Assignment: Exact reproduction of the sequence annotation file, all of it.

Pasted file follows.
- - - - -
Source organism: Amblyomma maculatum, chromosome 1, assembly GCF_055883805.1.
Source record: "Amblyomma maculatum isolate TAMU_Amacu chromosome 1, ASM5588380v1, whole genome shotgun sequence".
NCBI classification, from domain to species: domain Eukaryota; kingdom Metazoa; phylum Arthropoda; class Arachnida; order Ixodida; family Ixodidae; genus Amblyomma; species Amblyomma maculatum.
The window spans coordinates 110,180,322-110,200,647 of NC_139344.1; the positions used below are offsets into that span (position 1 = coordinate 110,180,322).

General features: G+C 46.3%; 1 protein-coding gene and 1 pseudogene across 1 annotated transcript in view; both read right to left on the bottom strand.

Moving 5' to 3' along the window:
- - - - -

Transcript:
Source organism: Amblyomma maculatum, chromosome 1, assembly GCF_055883805.1.
Source record: "Amblyomma maculatum isolate TAMU_Amacu chromosome 1, ASM5588380v1, whole genome shotgun sequence".
NCBI classification, from domain to species: domain Eukaryota; kingdom Metazoa; phylum Arthropoda; class Arachnida; order Ixodida; family Ixodidae; genus Amblyomma; species Amblyomma maculatum.
The window spans coordinates 110,180,322-110,200,647 of NC_139344.1; the positions used below are offsets into that span (position 1 = coordinate 110,180,322).

General features: G+C 46.3%; 1 protein-coding gene and 1 pseudogene across 1 annotated transcript in view; both read right to left on the bottom strand.

Moving 5' to 3' along the window: